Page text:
Improving neo-natal and maternal care in Togo

Childbirth represents a major public health issue in Togo, where nearly one in five births is still impacted by infant and maternal mortality, and only around a dozen anesthetists serve a population of 6.2 million. Yet anesthesia and intensive care are essential in deliveries – for cesarean sections, obstetric analgesia*, neonatal resuscitation and obstetric emergencies such as hemorrhage, eclampsia or septicemia.

Medicalizing childbirth in Togo

The WFSA (World Federation of Societies of Anesthesiologists) was created in the 1970s and has over 130,000 members from 140 countries. The Air Liquide Foundation supports the project set up in Lomé in February 2015 to improve prenatal and neonatal monitoring and care. Under the scheme, the WFSA acquired new equipment to fit out the maternity ward of the capital’s Sylvanus Olympio University Hospital. Two new cardiotocographs enable the medical team to monitor patients throughout pregnancy and labor so any signs of fetal distress, including heart problems, are caught early. “We chose equipment for the long term. It’s simple and sturdy, and designed to last with the minimal technical maintenance available on site,” says Professor Philippe Scherpereel, Chairman of the WFSA’s Scientific Committee.

Training Medical Staff to act fast in emergencies

Once the machines were delivered, the WFSA ran a comprehensive week-long training course to maximize the long-term value of the donation. French anesthesia and intensive care specialists Doctor Anne-Sophie Ducloy-Bouthors and Professor Hawa Keita-Meyer were brought in to deliver the course, which was attended by over 100 healthcare professionals, including anesthetists, obstetricians, midwives, nursing auxiliaries and nurses from hospitals and health centers in Lomé and further afield. “After evaluating the knowledge and training needs of the healthcare teams, we delivered a program that combined theory with practical workshops. These gave everyone an opportunity to see how the equipment works, and medical staff were able to familiarize themselves with emergency operating procedures using dummies. We even had some volunteer patients to practice on when we demonstrated cardiac monitoring during labor.”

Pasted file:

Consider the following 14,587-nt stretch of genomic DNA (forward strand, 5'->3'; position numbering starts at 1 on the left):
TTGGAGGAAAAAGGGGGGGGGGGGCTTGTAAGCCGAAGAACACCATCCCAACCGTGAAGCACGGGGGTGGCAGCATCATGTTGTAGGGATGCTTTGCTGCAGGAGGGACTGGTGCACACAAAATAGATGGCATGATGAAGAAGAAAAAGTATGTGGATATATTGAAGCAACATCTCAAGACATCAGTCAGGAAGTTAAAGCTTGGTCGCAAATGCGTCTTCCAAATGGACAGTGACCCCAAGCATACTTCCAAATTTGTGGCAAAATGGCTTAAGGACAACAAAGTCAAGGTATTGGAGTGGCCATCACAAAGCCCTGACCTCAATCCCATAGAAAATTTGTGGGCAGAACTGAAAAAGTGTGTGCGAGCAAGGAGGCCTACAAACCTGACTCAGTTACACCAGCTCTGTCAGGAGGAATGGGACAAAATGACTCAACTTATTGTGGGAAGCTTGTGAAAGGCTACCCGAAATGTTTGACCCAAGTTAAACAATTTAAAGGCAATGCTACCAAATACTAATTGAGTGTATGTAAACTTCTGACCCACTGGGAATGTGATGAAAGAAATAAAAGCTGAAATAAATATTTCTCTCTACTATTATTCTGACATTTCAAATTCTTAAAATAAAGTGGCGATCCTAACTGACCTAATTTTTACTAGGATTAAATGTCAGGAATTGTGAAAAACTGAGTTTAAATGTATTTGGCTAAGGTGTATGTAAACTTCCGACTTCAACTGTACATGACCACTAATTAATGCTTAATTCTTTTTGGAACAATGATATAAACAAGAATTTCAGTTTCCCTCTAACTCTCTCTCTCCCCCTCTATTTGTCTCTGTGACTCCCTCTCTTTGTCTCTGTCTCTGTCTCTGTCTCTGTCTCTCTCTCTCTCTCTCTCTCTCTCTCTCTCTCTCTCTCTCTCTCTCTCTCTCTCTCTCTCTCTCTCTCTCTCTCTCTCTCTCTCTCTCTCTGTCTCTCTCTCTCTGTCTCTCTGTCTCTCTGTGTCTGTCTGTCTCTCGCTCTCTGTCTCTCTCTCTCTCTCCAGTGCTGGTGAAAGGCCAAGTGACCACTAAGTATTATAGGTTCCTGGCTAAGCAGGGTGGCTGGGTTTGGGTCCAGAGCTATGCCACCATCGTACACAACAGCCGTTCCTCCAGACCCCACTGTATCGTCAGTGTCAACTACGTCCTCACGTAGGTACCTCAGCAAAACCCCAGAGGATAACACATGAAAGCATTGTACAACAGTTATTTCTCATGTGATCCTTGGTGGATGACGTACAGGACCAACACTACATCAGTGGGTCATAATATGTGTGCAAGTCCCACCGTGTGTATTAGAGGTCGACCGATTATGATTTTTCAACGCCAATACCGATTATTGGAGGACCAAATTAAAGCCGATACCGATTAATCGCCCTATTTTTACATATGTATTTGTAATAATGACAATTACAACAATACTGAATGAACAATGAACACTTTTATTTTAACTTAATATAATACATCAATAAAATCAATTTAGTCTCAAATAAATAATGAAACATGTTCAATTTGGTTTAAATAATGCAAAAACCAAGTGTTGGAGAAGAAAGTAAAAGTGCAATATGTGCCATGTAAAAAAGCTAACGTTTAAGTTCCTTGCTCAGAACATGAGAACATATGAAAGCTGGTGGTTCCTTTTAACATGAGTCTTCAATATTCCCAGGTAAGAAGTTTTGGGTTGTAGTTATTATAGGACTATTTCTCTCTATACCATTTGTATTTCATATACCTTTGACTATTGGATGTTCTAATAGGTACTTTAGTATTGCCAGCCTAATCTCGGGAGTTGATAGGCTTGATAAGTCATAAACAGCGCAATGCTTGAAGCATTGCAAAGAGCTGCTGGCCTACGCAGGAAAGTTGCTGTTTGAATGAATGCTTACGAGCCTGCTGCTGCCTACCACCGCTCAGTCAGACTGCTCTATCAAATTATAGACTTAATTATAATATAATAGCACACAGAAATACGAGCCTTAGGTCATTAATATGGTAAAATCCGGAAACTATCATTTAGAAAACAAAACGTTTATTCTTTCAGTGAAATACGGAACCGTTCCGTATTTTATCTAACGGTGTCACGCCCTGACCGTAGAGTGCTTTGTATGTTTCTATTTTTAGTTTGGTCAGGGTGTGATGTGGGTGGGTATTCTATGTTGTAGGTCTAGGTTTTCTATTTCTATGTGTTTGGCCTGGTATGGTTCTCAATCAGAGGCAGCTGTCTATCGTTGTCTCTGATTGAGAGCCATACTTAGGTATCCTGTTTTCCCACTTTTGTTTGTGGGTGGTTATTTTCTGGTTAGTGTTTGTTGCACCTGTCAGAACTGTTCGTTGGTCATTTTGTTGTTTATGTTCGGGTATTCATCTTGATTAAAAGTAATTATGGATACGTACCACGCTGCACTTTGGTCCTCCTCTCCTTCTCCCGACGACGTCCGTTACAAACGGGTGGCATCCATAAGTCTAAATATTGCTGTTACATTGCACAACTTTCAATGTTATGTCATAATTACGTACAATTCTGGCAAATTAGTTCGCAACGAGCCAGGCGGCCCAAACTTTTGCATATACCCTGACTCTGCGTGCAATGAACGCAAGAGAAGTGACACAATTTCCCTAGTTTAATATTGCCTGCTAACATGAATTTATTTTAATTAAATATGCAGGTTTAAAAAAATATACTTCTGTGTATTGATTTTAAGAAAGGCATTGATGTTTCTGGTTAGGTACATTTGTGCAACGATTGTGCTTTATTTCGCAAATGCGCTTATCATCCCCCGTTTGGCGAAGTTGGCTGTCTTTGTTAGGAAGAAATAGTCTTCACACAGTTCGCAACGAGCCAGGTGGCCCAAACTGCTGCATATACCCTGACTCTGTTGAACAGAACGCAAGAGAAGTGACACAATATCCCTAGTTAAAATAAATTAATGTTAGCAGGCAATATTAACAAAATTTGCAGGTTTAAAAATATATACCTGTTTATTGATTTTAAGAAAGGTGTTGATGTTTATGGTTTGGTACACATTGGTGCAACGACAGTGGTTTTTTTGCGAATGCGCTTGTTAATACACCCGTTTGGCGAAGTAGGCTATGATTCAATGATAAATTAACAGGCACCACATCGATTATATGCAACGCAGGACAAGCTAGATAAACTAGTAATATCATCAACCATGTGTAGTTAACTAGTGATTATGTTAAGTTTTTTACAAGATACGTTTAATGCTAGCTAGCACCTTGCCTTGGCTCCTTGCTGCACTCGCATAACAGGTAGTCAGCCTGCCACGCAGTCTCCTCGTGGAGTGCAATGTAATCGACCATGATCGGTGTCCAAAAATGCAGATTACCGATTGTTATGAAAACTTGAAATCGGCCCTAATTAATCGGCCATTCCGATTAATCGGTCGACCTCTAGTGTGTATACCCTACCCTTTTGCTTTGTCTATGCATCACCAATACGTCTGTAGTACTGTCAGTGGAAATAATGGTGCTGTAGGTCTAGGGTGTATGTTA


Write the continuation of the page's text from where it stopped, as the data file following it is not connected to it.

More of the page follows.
Making childbirth safer in Africa

The Foundation’s support enabled us to set the project up very quickly. As part of the follow-up, we’ll be keeping in regular touch with local healthcare teams. We intend to repeat this positive initiative, not only in Togo but in other countries, too,” says Professor Scherpereel. Professor Keita-Meyer sees this project as just the beginning: “Healthcare personnel are very keen to learn and there’s a huge need. Ideally, there would be an on-site follow-up every two years.” The WFSA team met with Ministry of Health officials to request support for the anesthetists’ training as a first step toward shifting the project to local control.

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To find out more

WFSA’s website: www.wfsahq.org

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* Pain relief during labor

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Testimonials

When I visited Sylvanus Olympio University Hospital in Lomé I saw a terrible lack of equipment in the maternity ward, which made it difficult for staff to ensure safe, good quality care during childbirth. Medical personnel are very hopeful that the realization of this project will reduce infant and maternal mortality rates in this maternity ward.

Alban Houngbedji
Air Liquide Togo